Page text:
The Community Infrastructure Levy can be harnessed as a potent force to get development moving, but a balance must be struck to allow for viable schemes and to create infrastructure, affordable housing and places that people want to live in.
Those were some of the key themes to emerge from a wide-ranging NLA conference last week, which examined the impact of the Growth and Infrastructure Bill, Localism Act and CIL charges on the viability of regeneration projects in London. Development Economics – making regeneration stack up in the era of CIL kicked off with DCLG deputy director, economic and social planning Mark Lee providing an update on the Growth and Infrastructure Bill. Lee said that it was a particular focus for both the prime minister and his deputy to get stalled schemes going. There has been ‘fairly rapid progress’ made on the new Bill, but areas of debate have so far related mostly to the ability to apply directly to the secretary of state, affordable housing, and broadband in rural areas. The first aspect ‘may seem like a strange kind of localism’, he said, but localism is also about responsibility and the need to serve your communities effectively. ‘There’s a recognition within government that there are a lot of stalled sites with homes on them’, said Lee. ‘We want to get those moving’.
Senior lecturer in spatial planning at the University of Westminster Duncan Bowie said he was concerned that the question of viability of schemes was now driving outputs, to a certain extent to the detriment of planning policy objectives. Proposals in the bill, he added, seemed to be based on the assumption that affordable housing is the main constraint on development, though this was not proved in impact assessments. ‘Much of this debate and affordable housing through planning obligations is an unhelpful diversion from dealing with that fundamental issue of a long-term public sector investment’, he said.
The real need, said BNP Paribas senior director, development consulting, Dr Anthony Lee, was to strike a balance with CIL between infrastructure requirements – transport, education, health and so on, and the viability of development. Thus far, Redbridge is the only outer London borough with a CIL up and running, with a flat rate of £70/m2, and the authority’s interim chief planning and regeneration officer Mark Lucas said CIL ‘needn’t be as taxing or as difficult as some might fear’. The borough has a particular requirement for schools, with a ‘staggering’ need for 44 new forms of entry, and is one of the few authorities adopting an action plan along its section of the Crossrail route. ‘I think we have not seen the last of the mayoral CILS, with Crossrail 2 the obvious candidate’, he said.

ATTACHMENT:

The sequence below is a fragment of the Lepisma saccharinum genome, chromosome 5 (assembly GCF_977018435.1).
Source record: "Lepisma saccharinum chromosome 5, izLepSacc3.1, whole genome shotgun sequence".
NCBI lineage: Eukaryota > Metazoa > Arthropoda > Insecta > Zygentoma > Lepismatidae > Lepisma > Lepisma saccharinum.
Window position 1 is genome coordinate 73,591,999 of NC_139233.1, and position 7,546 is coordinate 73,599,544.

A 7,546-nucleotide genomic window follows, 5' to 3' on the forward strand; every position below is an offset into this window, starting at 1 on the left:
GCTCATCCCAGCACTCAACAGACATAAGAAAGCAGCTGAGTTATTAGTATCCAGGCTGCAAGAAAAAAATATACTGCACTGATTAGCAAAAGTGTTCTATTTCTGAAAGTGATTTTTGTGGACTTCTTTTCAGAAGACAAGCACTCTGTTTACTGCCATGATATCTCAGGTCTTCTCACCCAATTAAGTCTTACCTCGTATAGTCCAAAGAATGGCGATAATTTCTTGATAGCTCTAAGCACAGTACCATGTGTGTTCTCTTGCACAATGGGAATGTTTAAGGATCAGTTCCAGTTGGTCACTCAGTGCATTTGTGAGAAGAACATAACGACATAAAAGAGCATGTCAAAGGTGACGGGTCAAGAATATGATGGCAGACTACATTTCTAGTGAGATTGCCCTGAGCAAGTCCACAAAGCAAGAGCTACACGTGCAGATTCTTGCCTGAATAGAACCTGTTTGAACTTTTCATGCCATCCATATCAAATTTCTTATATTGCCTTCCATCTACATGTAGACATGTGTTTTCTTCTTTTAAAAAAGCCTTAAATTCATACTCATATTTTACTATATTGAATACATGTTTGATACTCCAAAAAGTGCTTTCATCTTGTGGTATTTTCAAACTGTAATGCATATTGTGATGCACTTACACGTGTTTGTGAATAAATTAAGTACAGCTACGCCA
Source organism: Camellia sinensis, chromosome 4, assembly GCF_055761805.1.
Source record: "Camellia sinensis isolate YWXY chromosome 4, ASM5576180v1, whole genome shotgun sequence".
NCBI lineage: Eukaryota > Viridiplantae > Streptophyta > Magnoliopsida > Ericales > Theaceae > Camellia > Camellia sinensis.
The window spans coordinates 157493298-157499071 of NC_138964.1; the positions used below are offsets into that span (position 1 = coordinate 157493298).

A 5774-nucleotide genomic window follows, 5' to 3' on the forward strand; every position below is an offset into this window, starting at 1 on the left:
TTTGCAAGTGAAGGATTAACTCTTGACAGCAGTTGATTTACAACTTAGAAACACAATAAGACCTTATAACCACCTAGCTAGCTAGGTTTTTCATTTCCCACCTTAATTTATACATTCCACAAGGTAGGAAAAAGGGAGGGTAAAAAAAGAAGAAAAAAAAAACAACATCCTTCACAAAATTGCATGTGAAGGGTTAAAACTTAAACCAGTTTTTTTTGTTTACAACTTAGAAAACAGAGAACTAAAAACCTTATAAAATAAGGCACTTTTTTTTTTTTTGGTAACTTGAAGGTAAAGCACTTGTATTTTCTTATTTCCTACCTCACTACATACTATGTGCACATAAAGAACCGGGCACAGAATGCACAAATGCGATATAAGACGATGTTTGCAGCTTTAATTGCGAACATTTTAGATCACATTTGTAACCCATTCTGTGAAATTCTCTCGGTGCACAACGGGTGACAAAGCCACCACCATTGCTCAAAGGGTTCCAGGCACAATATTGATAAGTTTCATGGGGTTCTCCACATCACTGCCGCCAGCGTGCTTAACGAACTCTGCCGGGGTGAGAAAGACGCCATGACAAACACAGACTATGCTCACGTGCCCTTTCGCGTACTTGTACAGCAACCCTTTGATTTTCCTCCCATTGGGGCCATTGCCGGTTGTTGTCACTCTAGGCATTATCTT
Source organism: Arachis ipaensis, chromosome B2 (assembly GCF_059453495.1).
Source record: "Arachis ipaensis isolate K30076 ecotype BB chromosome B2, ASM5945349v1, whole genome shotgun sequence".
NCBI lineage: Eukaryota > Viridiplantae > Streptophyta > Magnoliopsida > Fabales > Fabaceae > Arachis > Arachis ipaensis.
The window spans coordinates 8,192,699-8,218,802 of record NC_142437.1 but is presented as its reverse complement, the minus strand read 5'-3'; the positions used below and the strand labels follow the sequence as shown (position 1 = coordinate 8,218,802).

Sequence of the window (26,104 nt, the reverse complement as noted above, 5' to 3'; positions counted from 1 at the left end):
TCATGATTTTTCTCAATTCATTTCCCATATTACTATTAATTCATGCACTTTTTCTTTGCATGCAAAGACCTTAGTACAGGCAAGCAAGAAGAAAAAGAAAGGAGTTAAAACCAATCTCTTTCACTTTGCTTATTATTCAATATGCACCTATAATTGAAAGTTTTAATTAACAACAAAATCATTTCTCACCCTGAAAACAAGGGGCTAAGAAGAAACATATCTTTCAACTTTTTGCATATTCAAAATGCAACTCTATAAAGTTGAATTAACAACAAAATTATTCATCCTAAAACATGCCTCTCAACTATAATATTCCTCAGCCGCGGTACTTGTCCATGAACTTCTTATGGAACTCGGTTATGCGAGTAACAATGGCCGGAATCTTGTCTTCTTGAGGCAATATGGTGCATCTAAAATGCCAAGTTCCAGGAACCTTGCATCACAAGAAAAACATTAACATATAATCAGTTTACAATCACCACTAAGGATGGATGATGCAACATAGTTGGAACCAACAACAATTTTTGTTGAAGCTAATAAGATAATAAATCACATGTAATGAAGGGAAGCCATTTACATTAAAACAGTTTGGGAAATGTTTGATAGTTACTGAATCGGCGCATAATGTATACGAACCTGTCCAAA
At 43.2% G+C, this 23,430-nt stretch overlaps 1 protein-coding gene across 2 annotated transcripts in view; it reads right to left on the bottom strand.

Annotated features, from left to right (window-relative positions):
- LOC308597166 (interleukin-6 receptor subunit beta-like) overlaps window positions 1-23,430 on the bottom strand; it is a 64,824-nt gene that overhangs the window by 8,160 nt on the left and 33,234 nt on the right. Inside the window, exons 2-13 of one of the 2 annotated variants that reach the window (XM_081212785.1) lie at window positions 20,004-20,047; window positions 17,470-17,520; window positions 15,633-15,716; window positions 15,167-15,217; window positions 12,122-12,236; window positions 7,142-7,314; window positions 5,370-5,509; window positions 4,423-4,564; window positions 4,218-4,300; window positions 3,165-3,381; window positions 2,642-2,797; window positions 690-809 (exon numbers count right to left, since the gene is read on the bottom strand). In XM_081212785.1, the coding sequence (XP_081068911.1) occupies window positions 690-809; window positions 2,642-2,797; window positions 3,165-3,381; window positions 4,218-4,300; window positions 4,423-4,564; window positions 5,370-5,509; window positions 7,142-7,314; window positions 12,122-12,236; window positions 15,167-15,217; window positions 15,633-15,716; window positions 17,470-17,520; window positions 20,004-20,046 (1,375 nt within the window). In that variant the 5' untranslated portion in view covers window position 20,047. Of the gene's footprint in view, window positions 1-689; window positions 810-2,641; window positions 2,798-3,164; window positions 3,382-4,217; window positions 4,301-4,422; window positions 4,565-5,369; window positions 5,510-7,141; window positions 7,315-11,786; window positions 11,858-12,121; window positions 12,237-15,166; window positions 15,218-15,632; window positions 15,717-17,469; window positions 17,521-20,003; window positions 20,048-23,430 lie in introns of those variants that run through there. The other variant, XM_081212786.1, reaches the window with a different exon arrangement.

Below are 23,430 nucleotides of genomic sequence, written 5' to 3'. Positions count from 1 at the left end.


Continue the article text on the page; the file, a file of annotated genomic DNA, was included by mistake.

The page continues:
Croydon, Barnet and Brent’s CIL rates regimes have been examined so far, with Croydon aiming to promote growth in its centre by applying a nil rate for residential in the core. In inner London, Wandsworth is the only one to get to the adopted stage, with a nil rate for Roehampton to prompt development, and Nine Elms Vauxhall the chief focus, with the Northern Line Extension the key beneficiary. ‘CIL can be a catalyst for growth’, said Lee. ‘It is not all going into a big black hole’.
Assistant director of planning at the GLA Stewart Murray said the context for all of this was of Boris Johnson aiming to ‘turbo charge’ the economy and prepare for London’s major population increases, placing pressure on infrastructure. Johnson will be announcing his ambitions to create 200,000 new jobs and a minimum of 34,000 new homes per annum this Easter, although London is only achieving around 25,000 new homes per year at present. ‘The mayor is keen to unlock stalled sites in London – there are 170,000 homes with planning permission which are not being built.’ At Nine Elms, some 14,000 of the 16,000 homes have planning permission without the NLE being built. ‘We really want to make a successful piece of London here’.
The conference also heard from speakers including Speechly Bircham partner Duncan Salmon on negotiating the best deal, advising that development agreements are drafted with sufficient flexibility to allow phasing. Renewal’s Jordan Malik showed how effective collaboration between public and private could achieve the right mix in regeneration at the Surrey Canal sports village scheme, masterplanned on a difficult site by Studio Egret West, while that practice’s David West outlined some of the firm’s work in this area at Clapham One, Old Vinyl Factory in Hayes, Stratford and East Croydon.
Lucas again: ‘I would say to you that if development isn’t working in London, or stalling, or sites are not being brought forward it is absolutely not due to the imposition of CIL. If infrastructure is being delivered, it is precisely because CIL is being injected into it’.
David Taylor, Editor, New London Quarterley